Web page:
What is claimed is:
1. An integrated inserter, comprising:
a body comprising a needle hub and needle;
a spring disposed in said body and configured to urge said needle hub and needle into a down position upon release, wherein said spring is configured to insert said needle into the skin at a controlled rate of speed; and
a release mechanism, configured to releasably secure at least one of said spring and said needle hub in an up position and to release at least one of said spring and said needle hub from said up position when pulled free from said body.
2. An integrated inserter as claimed in claim 1, wherein said release mechanism comprises:
a tab extending from said body and having a first end comprising a detent for releasably securing at least one of said spring and said needle hub in an up position, and a second end comprising a user-graspable surface.
3. An integrated inserter as claimed in claim 1, further comprising a tube set connector.
4. An integrated inserter as claimed in claim 1, wherein said spring comprises a length of about 38 mm, and a rate of about 0.05 N/mm.
5. An integrated inserter as claimed in claim 1, wherein in said up position, a length of said spring is about 6.5 mm, and a force F Up is represented by a following equation:

FUp=k.x=0.05 N/mm×(38−6.5)mm=0.05 N/mm×31.5 mm

FUp=1.58 N.
6. An integrated inserter as claimed in claim 1, wherein in a skin contacting position, a length of said spring is about 8 mm, and a force F Skin is represented by a following equation:

FSkin=k.x=0.05 N/mm×(38−8)mm=0.05 N/mm×30 mm

FSkin=1.50 N.
7. An integrated inserter as claimed in claim 1, wherein in said down position, a length of said spring is about 10.5 mm, and a force F Down is represented by a following equation:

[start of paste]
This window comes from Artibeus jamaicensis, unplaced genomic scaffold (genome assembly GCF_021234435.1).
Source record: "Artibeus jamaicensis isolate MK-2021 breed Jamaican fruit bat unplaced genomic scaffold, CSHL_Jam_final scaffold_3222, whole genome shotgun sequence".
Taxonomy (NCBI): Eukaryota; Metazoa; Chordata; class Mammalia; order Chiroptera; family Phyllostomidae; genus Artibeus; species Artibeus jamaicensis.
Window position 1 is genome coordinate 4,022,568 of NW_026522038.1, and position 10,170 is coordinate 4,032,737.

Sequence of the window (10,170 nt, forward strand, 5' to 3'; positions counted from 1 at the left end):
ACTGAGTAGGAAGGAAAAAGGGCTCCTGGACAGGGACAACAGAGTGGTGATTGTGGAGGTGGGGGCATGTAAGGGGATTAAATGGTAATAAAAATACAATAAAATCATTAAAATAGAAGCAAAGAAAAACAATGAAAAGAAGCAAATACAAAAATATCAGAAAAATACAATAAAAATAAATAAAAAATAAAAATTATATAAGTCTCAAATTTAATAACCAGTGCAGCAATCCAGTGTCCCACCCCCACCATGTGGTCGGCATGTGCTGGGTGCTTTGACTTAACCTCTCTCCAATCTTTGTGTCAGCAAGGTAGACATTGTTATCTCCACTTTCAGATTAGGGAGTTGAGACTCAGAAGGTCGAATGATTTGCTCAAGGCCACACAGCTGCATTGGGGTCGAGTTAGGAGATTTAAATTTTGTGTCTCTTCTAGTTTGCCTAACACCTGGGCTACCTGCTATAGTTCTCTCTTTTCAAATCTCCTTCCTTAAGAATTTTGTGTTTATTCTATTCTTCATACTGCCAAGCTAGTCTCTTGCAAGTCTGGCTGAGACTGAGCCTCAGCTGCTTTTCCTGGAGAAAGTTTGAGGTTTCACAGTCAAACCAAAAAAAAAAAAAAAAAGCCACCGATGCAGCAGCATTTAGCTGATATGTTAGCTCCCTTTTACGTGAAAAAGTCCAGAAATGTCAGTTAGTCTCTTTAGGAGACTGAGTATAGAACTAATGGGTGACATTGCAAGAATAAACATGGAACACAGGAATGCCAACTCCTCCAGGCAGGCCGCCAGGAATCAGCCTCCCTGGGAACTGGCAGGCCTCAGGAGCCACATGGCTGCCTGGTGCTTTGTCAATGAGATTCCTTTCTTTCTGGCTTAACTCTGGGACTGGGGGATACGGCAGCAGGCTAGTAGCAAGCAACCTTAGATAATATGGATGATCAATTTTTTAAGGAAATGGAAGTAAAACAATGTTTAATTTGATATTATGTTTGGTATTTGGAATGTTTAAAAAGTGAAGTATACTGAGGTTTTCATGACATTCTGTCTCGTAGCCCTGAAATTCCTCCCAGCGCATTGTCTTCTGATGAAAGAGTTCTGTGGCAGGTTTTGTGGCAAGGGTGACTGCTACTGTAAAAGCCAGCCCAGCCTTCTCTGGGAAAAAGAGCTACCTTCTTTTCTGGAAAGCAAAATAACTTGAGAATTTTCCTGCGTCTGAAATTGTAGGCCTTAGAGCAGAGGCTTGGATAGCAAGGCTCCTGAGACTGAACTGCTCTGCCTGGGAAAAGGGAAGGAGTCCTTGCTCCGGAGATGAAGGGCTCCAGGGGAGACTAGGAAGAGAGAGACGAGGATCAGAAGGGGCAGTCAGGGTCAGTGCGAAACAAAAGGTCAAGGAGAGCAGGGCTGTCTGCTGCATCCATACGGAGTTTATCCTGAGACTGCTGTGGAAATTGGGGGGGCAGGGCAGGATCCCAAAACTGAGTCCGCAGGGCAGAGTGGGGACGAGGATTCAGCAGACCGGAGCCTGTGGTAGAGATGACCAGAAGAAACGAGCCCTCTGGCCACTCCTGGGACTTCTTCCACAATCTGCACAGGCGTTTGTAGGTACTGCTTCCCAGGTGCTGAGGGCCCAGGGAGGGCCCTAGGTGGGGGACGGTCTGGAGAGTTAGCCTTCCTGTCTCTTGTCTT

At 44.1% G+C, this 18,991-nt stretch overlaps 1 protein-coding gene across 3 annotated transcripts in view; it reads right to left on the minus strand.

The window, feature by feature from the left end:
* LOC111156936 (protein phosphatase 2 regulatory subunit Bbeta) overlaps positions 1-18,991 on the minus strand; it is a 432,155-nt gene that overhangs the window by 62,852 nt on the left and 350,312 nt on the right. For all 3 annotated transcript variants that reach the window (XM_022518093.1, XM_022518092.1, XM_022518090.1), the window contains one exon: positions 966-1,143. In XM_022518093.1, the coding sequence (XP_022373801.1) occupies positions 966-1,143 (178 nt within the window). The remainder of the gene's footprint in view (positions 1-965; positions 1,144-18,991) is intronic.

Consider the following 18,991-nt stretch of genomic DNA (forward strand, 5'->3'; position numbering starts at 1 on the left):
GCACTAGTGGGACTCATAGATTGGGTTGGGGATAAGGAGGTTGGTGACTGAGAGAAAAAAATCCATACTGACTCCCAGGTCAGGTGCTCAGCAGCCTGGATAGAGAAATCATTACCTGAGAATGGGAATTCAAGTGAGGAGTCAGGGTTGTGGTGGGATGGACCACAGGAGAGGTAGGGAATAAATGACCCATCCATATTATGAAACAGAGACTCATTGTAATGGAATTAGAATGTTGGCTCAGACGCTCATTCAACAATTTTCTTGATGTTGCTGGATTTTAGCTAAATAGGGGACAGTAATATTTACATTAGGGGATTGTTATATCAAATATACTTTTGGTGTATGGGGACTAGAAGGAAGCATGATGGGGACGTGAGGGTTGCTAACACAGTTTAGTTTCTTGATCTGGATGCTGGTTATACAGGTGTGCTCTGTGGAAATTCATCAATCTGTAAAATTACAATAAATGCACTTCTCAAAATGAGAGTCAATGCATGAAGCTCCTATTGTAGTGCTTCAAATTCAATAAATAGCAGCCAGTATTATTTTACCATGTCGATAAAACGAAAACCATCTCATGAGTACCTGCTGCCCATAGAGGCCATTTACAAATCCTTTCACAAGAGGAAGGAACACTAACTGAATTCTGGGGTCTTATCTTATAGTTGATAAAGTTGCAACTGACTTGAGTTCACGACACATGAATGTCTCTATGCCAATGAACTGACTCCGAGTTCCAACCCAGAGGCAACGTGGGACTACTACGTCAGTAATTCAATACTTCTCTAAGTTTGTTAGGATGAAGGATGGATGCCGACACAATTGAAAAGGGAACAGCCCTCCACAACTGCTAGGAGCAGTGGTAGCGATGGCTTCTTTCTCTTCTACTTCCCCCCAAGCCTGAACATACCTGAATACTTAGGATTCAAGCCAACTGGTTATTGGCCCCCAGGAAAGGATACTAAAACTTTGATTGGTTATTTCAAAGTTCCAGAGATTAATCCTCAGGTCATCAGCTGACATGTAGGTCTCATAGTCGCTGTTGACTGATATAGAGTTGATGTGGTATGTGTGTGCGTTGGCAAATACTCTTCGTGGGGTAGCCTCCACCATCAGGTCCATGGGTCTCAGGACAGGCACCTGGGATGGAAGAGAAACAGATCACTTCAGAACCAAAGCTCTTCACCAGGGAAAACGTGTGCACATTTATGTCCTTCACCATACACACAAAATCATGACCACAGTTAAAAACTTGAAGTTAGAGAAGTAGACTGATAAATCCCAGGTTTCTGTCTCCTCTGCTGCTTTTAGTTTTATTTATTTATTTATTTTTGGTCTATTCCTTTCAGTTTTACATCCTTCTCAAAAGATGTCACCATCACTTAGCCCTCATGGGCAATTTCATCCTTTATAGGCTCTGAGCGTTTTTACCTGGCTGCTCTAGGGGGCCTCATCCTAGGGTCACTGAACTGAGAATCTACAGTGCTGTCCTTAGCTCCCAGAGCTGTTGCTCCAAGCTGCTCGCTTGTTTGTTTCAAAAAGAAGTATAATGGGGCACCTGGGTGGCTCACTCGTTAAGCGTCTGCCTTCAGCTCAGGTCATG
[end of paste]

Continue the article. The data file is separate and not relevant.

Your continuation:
FDown=k.x=0.05 N/mm×(38−10.5)mm=0.05 N/mm×27.5 mm

FDown=1.38 N.
8. An integrated inserter as claimed in claim 1, wherein in said up position, said needle is recessed from a skin surface about 1.5 mm, such that said needle is accelerated by said spring for a distance of 1.5 mm before said needle comes into contact with said skin surface, and a speed of said needle and needle hub, V, at said point where said needle contacts said skin surface is represented by a following equation:
Work Done=Change in Kinetic Energy

F×d=1/2m×(V2−U2)

where u=0 msec,

1/2(1.58 N+1.50 N)×1.5 mm−3 mm=1/2×4.1 g−3 g×V2
V=1.06 m/sec.
9. An integrated inserter as claimed in claim 1, further comprising at least one adhesive layer disposed upon a surface of said body.
10. An integrated inserter, comprising:
a body comprising a needle hub and needle;
a release mechanism; and
a spring disposed in said body and configured to urge said needle hub and needle from an up position into a skin contacting position, and further into a down position when said release mechanism is pulled free from said body, wherein said spring is configured to insert said needle at a controlled rate of speed.
11. An integrated inserter as claimed in claim 10, wherein said release mechanism is configured to releasably secure at least one of said spring and said needle hub in said up position and to release at least one of said spring and said needle hub from said up position when pulled free from said body, and wherein said release mechanism comprises a tab extending from said body and having a first end comprising a detent for releasably securing at least one of said spring and said needle hub in an up position, and a second end comprising a user-graspable surface.
12. An integrated inserter as claimed in claim 10, further comprising a tube set connector.
13. An integrated inserter as claimed in claim 10, wherein,
said needle comprises a stainless steel or plastic material, with a gauge of between 25 gauge and 36 gauge, and one of a single-bevel, tri-bevel or 5-bevel, and having a length between 1.0 mm and 10 mm, and
wherein said spring comprises a length of about 38 mm in a relaxed state, and has a rate of about 0.05 N/mm.
14. An integrated inserter as claimed in claim 10, wherein in said up position, a length of said spring is about 6.5 mm, and a force F Up is represented by a following equation:

FUp=k.x=0.05 N/mm×(38−6.5)mm=0.05 N/mm×31.5 mm

FUp=1.58 N.
15. An integrated inserter as claimed in claim 10, wherein in a skin contacting position, a length of said spring is about 8 mm, and a force F Skin is represented by a following equation:

FSkin=k.x=0.05 N/mm×(38−8)mm=0.05 N/mm×30 mm

FSkin=1.50 N.